Furthermore, Golden-Biddle and Azuma (2010) noticed that a large number of strategy-as-practice researchers locate their contributions in a literature other than that of strategy-as-practice. For example, Balogun and Johnson (2004) situated their contributions in middle management and strategic sensemaking literatures rather than in strategy-as-practice research. The researchers who adopt this strategy construct their contributions by invoking the inadequacy in problematizing the situation. In these kinds of papers, generally not published in special issues, the contributions related to strategy-as-practice generally appear at the end of an argument and seek to sustain the development of the perspective instead of proposing some specific theoretical contribution.


Should strategy-as-practice research embrace a more mature model of knowledge development or expand itself through a transdisciplinary project? It is probably more in the nature of the strategy field as a cornerstone discipline to favor a wide-reaching development over a robust knowledge project. One thing is sure: whatever the answer to this question, there is a need to draw on existing theories (in strategy, management or social sciences) in order to be acknowledged by our peers in the publication process while finding an original way to produce some theoretical notions that will be associated with the strategy-as-practice research program.

Methodological challenge


To date, strategy-as-practice research has mostly used qualitative methods. More specifically, the first generation of strategy-as-practice researchers used data gathered from traditional longitudinal case studies to address different strategizing and strategic issues. As Table 1 shows, empirical strategy-as-practice research tends to be based on strategy meeting observation (Stensaker & Falkenberg, 2007), interviews (Paroutis & Pettigrew, 2007) and practitioner diaries (Balogun & Johnson, 2004). In his research paper, Vesa (2012: 4) examined the methodologies used by strategy-as-practice researchers and found that “the use of robust participation-based ethnography in the field of strategy remains quite rare”. From the very beginning, many strategy-as-practice researchers have advocated the need to use methods other than ethnographic ones to address more accurately the strategy-as-practice research agenda. Balogun, Huff and Johnson (2003) argued in their seminal methodological paper that today’s complex organizational settings require diversified methods that can provide more breadth and flexibility. Huff, Neyer and Möslein (2010) suggested using a broader range of methods that can offer more robustness in theory building than solely ethnographic methods.


Without any doubt, these suggestions are relevant for developing new ways of gathering data in order to strengthen the relationships between empirical evidence and the range of interpretations related to the practice notion. In the longer term, should strategy-as-practice research continue to favor the pluralism associated with mixed methods approaches or consider more seriously the extension of ethnographic participant observation? Put differently, should we opt for critical reflexivity or knowledge validity and plausibility to better understand how managers and others are doing strategy? Of course, critical reflexivity and knowledge validity are both required to seriously advance a knowledge project. However, both will have their respective consequences for the development of this project. Furthermore, they both depend on the way the notion of practice is defined when researching. A compromise option would be to return to ethnographic research while simultaneously renewing the genre.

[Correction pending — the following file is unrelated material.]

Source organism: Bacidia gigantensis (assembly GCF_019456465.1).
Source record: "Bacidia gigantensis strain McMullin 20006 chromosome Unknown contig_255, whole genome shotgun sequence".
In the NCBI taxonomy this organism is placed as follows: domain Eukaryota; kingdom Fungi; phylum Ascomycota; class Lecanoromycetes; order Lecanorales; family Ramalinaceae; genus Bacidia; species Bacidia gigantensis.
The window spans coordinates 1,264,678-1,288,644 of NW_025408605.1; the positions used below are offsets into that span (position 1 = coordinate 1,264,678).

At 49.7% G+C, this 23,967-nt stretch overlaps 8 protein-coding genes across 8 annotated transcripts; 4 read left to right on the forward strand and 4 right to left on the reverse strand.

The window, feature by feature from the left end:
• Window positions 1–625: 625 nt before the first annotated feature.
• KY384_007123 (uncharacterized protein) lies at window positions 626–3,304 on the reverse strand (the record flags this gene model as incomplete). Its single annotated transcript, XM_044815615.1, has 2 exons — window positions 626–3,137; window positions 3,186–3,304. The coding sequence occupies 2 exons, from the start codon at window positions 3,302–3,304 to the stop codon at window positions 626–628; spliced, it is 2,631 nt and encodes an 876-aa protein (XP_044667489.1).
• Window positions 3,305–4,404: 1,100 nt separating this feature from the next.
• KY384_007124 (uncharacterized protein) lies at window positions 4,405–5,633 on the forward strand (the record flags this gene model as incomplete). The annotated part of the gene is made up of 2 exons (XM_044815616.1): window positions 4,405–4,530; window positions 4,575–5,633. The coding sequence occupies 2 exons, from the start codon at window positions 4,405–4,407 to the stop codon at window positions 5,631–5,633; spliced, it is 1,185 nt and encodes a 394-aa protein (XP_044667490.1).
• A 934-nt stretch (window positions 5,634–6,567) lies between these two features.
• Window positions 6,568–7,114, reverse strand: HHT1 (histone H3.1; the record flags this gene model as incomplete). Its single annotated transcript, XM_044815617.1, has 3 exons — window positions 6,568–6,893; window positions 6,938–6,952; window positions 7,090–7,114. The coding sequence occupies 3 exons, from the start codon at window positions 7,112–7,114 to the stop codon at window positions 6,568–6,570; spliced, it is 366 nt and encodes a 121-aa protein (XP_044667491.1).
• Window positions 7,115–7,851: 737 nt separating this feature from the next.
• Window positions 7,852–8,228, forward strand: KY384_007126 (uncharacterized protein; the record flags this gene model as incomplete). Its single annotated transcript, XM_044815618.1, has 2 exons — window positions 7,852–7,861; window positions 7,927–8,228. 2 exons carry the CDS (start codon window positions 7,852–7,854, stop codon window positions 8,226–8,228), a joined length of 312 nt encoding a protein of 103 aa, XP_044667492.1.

Ethnographic methods constitute the most powerful methods for investigating what managers and others “do” when they are strategizing (Chia & Rasche, 2009). However, their potential for advancing strategy-as-practice research has remained underestimated in comparison with methods that at first glance seem to be more rigorous and generalizable. Drawing on methods that do not give real access to the practices, routines and conversations of managers and others dilutes the distinctiveness of strategy-as-practice research. In this sense, ethnographic methods offer a lot of potential for theorizing and developing deeper strategy-as-practice contributions. Of course, traditional ethnographic methods present a certain numbers of limitations (bounded and single-site communities, time consuming for the researcher, do not always attain the standard of the academic writing process and so on) that need to be overcome in order to push forward strategy-as-practice research.